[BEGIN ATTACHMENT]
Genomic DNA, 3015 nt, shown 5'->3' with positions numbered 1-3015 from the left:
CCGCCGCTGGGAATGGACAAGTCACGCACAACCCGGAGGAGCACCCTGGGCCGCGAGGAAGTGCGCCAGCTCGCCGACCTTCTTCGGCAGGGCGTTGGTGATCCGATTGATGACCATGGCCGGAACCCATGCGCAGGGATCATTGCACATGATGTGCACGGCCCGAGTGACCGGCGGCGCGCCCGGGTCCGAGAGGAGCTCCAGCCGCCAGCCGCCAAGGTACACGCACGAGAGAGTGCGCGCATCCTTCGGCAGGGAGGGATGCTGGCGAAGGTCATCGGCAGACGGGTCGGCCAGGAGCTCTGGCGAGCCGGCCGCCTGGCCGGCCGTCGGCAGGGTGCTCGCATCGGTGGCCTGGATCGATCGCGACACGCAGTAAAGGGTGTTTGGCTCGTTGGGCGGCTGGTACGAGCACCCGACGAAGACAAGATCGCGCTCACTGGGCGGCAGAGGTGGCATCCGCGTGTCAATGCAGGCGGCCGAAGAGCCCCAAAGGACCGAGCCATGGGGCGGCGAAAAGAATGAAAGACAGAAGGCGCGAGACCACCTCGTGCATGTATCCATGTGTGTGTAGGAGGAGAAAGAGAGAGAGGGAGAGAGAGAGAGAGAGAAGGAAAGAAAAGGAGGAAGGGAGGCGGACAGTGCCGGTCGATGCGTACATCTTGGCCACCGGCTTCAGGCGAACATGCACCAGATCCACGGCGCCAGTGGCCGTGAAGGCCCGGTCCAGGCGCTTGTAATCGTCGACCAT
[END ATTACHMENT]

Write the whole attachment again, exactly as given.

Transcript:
Genomic DNA, 3015 nt, shown 5'->3' with positions numbered 1-3015 from the left:
CCGCCGCTGGGAATGGACAAGTCACGCACAACCCGGAGGAGCACCCTGGGCCGCGAGGAAGTGCGCCAGCTCGCCGACCTTCTTCGGCAGGGCGTTGGTGATCCGATTGATGACCATGGCCGGAACCCATGCGCAGGGATCATTGCACATGATGTGCACGGCCCGAGTGACCGGCGGCGCGCCCGGGTCCGAGAGGAGCTCCAGCCGCCAGCCGCCAAGGTACACGCACGAGAGAGTGCGCGCATCCTTCGGCAGGGAGGGATGCTGGCGAAGGTCATCGGCAGACGGGTCGGCCAGGAGCTCTGGCGAGCCGGCCGCCTGGCCGGCCGTCGGCAGGGTGCTCGCATCGGTGGCCTGGATCGATCGCGACACGCAGTAAAGGGTGTTTGGCTCGTTGGGCGGCTGGTACGAGCACCCGACGAAGACAAGATCGCGCTCACTGGGCGGCAGAGGTGGCATCCGCGTGTCAATGCAGGCGGCCGAAGAGCCCCAAAGGACCGAGCCATGGGGCGGCGAAAAGAATGAAAGACAGAAGGCGCGAGACCACCTCGTGCATGTATCCATGTGTGTGTAGGAGGAGAAAGAGAGAGAGGGAGAGAGAGAGAGAGAGAAGGAAAGAAAAGGAGGAAGGGAGGCGGACAGTGCCGGTCGATGCGTACATCTTGGCCACCGGCTTCAGGCGAACATGCACCAGATCCACGGCGCCAGTGGCCGTGAAGGCCCGGTCCAGGCGCTTGTAATCGTCGACCAT